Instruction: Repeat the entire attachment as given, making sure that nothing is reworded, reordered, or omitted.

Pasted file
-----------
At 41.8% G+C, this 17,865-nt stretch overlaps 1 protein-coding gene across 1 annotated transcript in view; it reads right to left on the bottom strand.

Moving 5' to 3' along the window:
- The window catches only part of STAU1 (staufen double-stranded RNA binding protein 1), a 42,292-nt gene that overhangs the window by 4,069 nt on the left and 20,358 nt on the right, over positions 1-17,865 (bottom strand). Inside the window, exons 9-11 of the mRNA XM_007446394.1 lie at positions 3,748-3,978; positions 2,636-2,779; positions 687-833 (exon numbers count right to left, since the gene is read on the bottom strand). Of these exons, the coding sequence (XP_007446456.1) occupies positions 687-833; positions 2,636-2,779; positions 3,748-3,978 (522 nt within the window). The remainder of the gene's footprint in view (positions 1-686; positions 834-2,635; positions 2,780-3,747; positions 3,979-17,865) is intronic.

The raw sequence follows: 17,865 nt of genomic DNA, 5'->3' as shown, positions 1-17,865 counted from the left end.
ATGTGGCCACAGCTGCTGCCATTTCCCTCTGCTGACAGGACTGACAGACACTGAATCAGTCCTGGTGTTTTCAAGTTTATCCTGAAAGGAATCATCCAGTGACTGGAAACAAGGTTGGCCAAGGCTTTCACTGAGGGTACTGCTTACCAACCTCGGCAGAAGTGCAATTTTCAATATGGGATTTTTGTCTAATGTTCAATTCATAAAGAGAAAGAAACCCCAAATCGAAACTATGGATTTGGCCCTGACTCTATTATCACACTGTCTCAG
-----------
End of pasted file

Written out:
At 41.8% G+C, this 17,865-nt stretch overlaps 1 protein-coding gene across 1 annotated transcript in view; it reads right to left on the bottom strand.

Moving 5' to 3' along the window:
- The window catches only part of STAU1 (staufen double-stranded RNA binding protein 1), a 42,292-nt gene that overhangs the window by 4,069 nt on the left and 20,358 nt on the right, over positions 1-17,865 (bottom strand). Inside the window, exons 9-11 of the mRNA XM_007446394.1 lie at positions 3,748-3,978; positions 2,636-2,779; positions 687-833 (exon numbers count right to left, since the gene is read on the bottom strand). Of these exons, the coding sequence (XP_007446456.1) occupies positions 687-833; positions 2,636-2,779; positions 3,748-3,978 (522 nt within the window). The remainder of the gene's footprint in view (positions 1-686; positions 834-2,635; positions 2,780-3,747; positions 3,979-17,865) is intronic.

The raw sequence follows: 17,865 nt of genomic DNA, 5'->3' as shown, positions 1-17,865 counted from the left end.
ATGTGGCCACAGCTGCTGCCATTTCCCTCTGCTGACAGGACTGACAGACACTGAATCAGTCCTGGTGTTTTCAAGTTTATCCTGAAAGGAATCATCCAGTGACTGGAAACAAGGTTGGCCAAGGCTTTCACTGAGGGTACTGCTTACCAACCTCGGCAGAAGTGCAATTTTCAATATGGGATTTTTGTCTAATGTTCAATTCATAAAGAGAAAGAAACCCCAAATCGAAACTATGGATTTGGCCCTGACTCTATTATCACACTGTCTCAG